“Delivered directly to your home by drone”, a next delivery option? In the United Kingdom, the project of delivering objects by air has just taken a new turn. Coventry, a city in the heart of England, is preparing to inaugurate the world’s first airport for electric planes and delivery drones on Monday, April 25.
Called Air One, this futuristic logistics platform was developed by the British company Urban-Air Port, in partnership with Hyundai and Malloy Aeronautics, a company specializing in the manufacture of drones. Urban-Air Port hopes to take off, this Monday, its first autonomous cargo drone. Initially, these vehicles would aim to collect and deliver supplies and equipment for the British police and emergency services.
Amazon in trouble, Google in the lead
Born in the early 2010s, delivery by drone has not, until now, really gone beyond the experimental phases. The idea had however seduced several great entrepreneurs. Jeff Bezos, first, in 2013, the year he launched Amazon Air Prime. In 2017, he proudly tweeted a video of the first full delivery in the United States. Today, the project is slipping, as Amazon still does not have its own fleet of delivery robots to date.
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On the side of Google, the results are more convincing. The internet giant created Wing in 2019, a company specializing in air delivery. In the summer of 2021, it recorded 100,000 deliveries in two years. Half were made in Logan, an Australian city renamed the capital of drone delivery. The new service has won over locals, who have been confined several times since 2020. But the items delivered did not exceed the size or weight of a packed lunch, such as children’s snacks, roast chickens, boxes of sushi… i.e. a maximum of 1.2 kg.
Food, paramedical products, mechanical parts…
Other activities of this type have emerged elsewhere in the world, notably in the United States, with the Israeli company Flytrex. Walmart, an American hypermarket that has requested the services of the start-up, also delivers agri-food products via Zipline, also known for having made 275,000 deliveries of blood, vaccines and other paramedical products to Rwanda and Ghana since 2016.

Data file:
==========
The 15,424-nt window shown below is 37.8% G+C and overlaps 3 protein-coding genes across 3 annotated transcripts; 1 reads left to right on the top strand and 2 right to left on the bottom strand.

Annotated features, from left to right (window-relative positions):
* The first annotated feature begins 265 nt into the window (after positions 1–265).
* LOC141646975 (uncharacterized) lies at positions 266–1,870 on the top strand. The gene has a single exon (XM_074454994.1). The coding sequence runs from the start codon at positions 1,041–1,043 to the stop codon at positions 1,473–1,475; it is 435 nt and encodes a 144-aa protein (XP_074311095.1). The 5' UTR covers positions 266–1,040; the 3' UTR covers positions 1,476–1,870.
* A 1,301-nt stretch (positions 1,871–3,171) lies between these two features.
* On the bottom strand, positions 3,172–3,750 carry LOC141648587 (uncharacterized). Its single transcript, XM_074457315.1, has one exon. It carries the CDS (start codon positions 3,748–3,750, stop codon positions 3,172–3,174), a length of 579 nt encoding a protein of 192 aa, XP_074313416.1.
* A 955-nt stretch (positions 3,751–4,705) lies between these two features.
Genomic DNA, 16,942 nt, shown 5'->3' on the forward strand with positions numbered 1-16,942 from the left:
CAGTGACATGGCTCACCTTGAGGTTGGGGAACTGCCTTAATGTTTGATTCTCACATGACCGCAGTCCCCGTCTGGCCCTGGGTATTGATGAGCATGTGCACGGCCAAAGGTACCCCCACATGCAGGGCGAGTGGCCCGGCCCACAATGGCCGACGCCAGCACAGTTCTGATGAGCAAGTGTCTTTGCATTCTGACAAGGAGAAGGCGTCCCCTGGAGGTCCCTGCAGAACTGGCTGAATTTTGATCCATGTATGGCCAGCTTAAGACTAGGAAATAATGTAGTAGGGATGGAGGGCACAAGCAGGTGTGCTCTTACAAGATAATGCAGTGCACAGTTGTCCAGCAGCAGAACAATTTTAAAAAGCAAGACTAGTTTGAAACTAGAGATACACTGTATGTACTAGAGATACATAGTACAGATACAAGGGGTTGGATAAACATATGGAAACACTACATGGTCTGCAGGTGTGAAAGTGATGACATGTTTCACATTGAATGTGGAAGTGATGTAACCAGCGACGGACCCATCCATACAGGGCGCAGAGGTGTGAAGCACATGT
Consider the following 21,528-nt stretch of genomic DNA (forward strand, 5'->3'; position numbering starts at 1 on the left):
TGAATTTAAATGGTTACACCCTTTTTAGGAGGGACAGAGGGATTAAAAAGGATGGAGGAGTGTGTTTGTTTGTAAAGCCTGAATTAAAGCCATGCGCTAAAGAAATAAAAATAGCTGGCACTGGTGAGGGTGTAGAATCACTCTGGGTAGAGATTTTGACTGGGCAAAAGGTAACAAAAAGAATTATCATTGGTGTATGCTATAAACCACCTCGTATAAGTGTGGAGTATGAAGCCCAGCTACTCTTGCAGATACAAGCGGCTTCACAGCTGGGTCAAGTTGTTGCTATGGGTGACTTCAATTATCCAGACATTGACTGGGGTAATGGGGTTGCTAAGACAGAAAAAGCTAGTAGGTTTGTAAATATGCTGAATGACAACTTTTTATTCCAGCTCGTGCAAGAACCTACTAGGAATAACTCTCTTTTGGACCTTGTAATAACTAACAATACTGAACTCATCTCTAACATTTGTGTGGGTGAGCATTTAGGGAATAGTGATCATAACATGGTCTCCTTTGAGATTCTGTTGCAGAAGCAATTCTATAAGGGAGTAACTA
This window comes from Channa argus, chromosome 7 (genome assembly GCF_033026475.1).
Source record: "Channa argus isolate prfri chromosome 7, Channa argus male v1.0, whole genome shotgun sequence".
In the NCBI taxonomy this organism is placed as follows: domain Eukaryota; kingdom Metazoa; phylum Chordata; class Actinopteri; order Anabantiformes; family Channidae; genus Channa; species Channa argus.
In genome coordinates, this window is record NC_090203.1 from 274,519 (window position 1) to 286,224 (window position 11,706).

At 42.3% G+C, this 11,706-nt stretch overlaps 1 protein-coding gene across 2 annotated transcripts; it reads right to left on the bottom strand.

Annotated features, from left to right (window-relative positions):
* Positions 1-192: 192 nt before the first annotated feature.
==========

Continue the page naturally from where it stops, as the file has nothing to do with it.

In France, at Rungis, tests to deliver food goods and mechanical parts have also been successfully carried out. In all, around fifty cargo flights were carried out at the end of 2021. For its part, the parcel transport company DPD, a subsidiary of La Poste, continues to develop its commercial line by air in isolated sites. The drones are used during the usual delivery rounds, from an equipped vehicle. In the Var, where an experiment of this type was conducted, the drone could deliver in eight minutes what an employee delivers in thirty minutes by car.
Soon a regulation?
But will we soon be able to have a toaster bought on the Internet delivered? We will surely have to wait a few years, the capacities of drones not currently exceeding 5 kg. In addition, this type of service remains very localized, with a maximum delivery radius of 10 km.
The players in the sector are therefore still faced with technological difficulties, which limit the autonomy and carrying capacities of these machines. The other big challenge will also be legal. Currently, European legislation regulates the construction and use of civilian drones as well as the experimentation of “professional” drones. If the air delivery sector manages to develop over the next few years, a sustainable framework will quickly be needed to organize airspace and avoid accidents.